Testmold’s re-releases of classic films deliver George Hessler’s 1969 adaptation of Edgar Allan Poe’s short story The Oblong Box; starring horror maestros Vincent Price and Christopher Lee.

From the start the film adaptation of The Oblong Box shows signs of Poe-esque literature, with the opening credits sequence, in which sombre, charcoal-like drawings appear behind the names of the cast and crew.

Victorian England 1865. After returning from a trip to Africa in which his brother, Sir Edward (Alister Williamson), was badly deformed due to some tribes people, Sir Julian Markham (Vincent Price) has resorted to locking his brother away to hide his face, and insanity. What Sir Julian does not know is that his troubled brother has made a deal with a friend and a witch-doctor to help him escape. The only way however, is to make everyone believe he is dead, a plan that started off well but ended with Sir Edward being buried alive. The determined villain’s journey did not end there though, as Dr. Neuhartt’s (Christopher Lee) body-snatching goons dig him up and deliver him in the name of scientific research. Much to the doctor’s disbelief, the man inside the coffin is still alive, and after donning a red, expressionless mask, he begins to reap his vengeance upon those who wronged him.

George Hessler’s fantastic directing of the story mirrors Poe’s writing so well. Firstly with the use of lighting and shade throughout the film, the picture is mostly cast in darkness which brings that feeling of a melancholic atmosphere to life; bright lights and a close-up shot are then used when a victim is murdered, perhaps to show the shock of the act being committed. The villain is shrouded in mystery, in that the characters and audience are constantly trying to figure out why Sir Edward ended up this way and what his face actually looks like, other connotations of the great writer. However, the film plot is much different than that of Poe’s short story, even if though the filming resembles one of his tales.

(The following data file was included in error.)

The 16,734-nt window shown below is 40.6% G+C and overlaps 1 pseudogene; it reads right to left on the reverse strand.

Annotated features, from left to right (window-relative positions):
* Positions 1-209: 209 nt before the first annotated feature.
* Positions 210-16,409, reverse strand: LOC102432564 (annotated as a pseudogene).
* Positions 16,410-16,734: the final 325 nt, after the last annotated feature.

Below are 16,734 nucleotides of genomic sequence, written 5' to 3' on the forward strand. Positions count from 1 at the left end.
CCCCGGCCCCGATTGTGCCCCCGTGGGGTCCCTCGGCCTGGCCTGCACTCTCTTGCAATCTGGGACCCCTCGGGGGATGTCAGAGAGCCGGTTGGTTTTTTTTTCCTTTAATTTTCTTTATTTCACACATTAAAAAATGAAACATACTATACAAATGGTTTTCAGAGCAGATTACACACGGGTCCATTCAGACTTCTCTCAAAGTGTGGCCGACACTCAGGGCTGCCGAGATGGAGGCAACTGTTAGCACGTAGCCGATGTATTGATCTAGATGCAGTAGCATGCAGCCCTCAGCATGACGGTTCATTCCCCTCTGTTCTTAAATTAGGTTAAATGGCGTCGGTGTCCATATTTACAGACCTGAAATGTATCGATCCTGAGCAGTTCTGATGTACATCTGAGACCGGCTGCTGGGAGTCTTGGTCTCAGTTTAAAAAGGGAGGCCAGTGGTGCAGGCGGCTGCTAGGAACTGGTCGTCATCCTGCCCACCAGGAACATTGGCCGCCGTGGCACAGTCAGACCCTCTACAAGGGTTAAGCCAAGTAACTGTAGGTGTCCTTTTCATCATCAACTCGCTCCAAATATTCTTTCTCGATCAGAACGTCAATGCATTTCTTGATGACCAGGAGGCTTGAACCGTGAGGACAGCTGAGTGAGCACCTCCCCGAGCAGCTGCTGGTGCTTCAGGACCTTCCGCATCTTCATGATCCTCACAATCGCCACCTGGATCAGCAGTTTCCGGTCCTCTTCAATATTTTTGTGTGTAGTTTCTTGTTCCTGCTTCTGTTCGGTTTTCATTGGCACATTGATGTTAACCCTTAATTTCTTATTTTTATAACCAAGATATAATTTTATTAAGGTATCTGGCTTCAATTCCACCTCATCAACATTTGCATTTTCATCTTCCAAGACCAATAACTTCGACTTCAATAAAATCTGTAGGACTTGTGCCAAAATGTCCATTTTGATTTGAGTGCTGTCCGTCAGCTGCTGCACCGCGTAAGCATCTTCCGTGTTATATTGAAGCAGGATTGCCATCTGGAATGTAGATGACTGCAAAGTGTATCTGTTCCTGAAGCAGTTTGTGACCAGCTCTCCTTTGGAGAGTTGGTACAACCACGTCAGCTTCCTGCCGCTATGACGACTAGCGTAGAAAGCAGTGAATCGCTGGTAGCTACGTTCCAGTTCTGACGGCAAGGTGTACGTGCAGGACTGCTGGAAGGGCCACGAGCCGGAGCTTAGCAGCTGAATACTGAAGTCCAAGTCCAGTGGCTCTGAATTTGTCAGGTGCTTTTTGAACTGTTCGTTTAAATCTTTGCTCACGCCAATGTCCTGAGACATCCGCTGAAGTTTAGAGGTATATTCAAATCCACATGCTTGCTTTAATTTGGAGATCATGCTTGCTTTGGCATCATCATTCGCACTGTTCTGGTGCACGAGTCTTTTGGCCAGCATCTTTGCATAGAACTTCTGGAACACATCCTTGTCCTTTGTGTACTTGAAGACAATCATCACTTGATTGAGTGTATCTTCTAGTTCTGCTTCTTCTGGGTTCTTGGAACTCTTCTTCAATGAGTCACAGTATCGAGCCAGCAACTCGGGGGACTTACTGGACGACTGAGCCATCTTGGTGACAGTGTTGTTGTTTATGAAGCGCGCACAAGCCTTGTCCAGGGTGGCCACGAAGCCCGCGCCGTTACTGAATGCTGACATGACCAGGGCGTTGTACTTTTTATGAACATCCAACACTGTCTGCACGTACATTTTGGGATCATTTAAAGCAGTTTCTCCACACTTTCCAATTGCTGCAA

The portrayal of the disfigured Sir Edward, or ‘The Man in the Crimson Hood’, by Alister Williamson is what really brings this story to life. Williamson’s gentlemanly manner allows the viewer to see into the morality of his soul, however due to the red mask he wears it is never known whether he is angry or caring. Something he is able to use as a rouse to lure his victims in, without them realising the danger that they have bestowed upon themselves.

Once again Vincent Price and Christopher Lee deliver superb performances. Although Lee’s is more of a supporting character, his stiff and gloomy demeanour of Dr. Neuhartt make the character so believable. Simply just using Price’s remarkable and recognisable voice would make for a great picture, but his role as Sir Julian, the fretting brother of a killer, brings to the screen everything that is needed for a story of this kind. A mysterious back-story, a warm yet powerful and strong personality and a large secret that is being kept from the rest of the town.

Beware The Man in the Crimson Hood.

The Oblong Box is available on DVD now via Simply Media.